What to Do with Old Mulch in the Spring: Reuse and Repurposing Tips

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Mulch serves several purposes in your yard and gardens. Mulch is used to prevent soil run-off from heavy rains or melting snow. It is also used to protect the soil from wind erosion. For your plants, the mulch will hold in moisture by minimizing evaporation.

Mulch can also be helpful in regulating the temperature of the soil. Mulch helps to minimize weeds. Mulch is often used around your prized trees and favorite foundation shrubs as protection from lawn mowers and trimmers. This type of mulch is usually permanent. 

In addition, if you live in a colder climate, you may add additional mulch temporarily over some of your plants to protect them from the extreme temperatures. That type of mulch is always removed in the spring.

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Types of Mulch

There are several types of mulch. Organic material like shredded bark, wood chips, pine needles and cocoa beans are materials that will break down over time. 

Pea gravel and other decorative stone pebbles, as well as material that simulates the look of natural material that is actually plastic or rubber will not decompose over time. Living mulch, like winter rye, is planted in bare garden soil in the fall to protect the soil during the winter and will be plowed under in the spring. 

ornamental flowerbed


Straw, shredded leaves and even pine boughs can be used as a protective mulch over tender perennials in the fall and removed in the spring. As mentioned earlier, living mulch is mowed with a mulching mower and then tilled or incorporated into the soil. It is then repurposed into a soil amendment that will add nutrients to the soil. 

Pine boughs or straw that were used to give added protection to your plants must be removed by hand. Carefully rake or hand remove the material without damaging the plants that you wanted to protect. Remove the material gradually as temperatures rise in the spring. 

hens working in the garden


Once removed, this material can be added to the compost bin where it will eventually break down completely into compost.

Supplementing or Replacing Your Mulch

Natural material will start to decompose in place right in the perennial bed or around your show-stopping roses. Pick up a handful of the mulch. If most of it looks more like soil than mulch, it may be time to supplement or even replace the current mulch. 

You may also want to change the mulch you thought would look good in your yard. Maybe the orange or red mulch seems too much contrast and you want brown mulch. Perhaps the pea gravel seems better suited as a garden path. Your taste in material can change and that is okay, but what do you do with the old mulch?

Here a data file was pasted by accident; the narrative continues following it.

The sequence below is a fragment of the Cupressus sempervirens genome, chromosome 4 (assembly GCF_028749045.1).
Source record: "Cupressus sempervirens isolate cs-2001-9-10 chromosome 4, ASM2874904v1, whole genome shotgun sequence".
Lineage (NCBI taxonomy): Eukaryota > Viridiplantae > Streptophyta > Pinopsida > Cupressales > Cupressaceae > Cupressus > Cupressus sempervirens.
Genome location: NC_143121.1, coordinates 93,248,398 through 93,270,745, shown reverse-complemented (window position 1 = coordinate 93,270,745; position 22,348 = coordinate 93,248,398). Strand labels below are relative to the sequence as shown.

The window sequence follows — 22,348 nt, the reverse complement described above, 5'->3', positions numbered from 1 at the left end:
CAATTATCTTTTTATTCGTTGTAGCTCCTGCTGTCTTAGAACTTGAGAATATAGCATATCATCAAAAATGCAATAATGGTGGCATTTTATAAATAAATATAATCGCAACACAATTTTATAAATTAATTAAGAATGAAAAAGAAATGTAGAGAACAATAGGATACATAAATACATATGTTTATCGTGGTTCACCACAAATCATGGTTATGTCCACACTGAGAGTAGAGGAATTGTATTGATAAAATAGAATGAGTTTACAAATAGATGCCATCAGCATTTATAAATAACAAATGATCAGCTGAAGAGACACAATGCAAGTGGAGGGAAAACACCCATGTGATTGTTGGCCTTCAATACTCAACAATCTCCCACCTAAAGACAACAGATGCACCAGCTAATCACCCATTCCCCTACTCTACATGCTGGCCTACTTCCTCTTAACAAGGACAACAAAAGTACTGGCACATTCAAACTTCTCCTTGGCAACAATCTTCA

The first step is removing the old material. The best way is to have a tarp next to the garden bed and carefully move the mulch away from the existing plants, trees or shrubs. Mound it up between the plants and then move it to the tarp. If the area you are removing the mulch from is small, you may be able to fit it all in a wheelbarrow and eliminate the tarp. 

Shop Perennials for Your Garden process of raking dry leaves

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Disposing of Chemically Treated Mulch

If your material is organic and untreated, it can be added to the compost bin and will return to the soil as compost. But be very careful as many mulches have been chemically treated and some have been treated with toxic dyes to achieve the preferred color. 

Other mulch may be made from recycled building material that may also have been treated many years before we knew the dangers of these chemicals. You do not want that type of material in your compost — and later in your soil. 

If you think your mulch is possibly contaminated, you will have to contact your local municipality for instructions on how to dispose of the material properly. Other situations where the mulch should not be added to your compost is if the plants it was used to mulch had diseases that could now be added to your compost. 

If the mulch had been overrun with noxious weeds, the compost could contain seeds from the weeds that will be carried to other parts of your yard and you will be fighting weeds everywhere. Replace your mulch with untreated and undyed natural wood chips and know your mulch is safe and eventually can be added to the compost safely.

Removing your old mulch in the spring is usually straightforward if the mulch is organic.  Contact your local municipality if you are removing and disposing of mulch that has been chemically treated or is non-organic.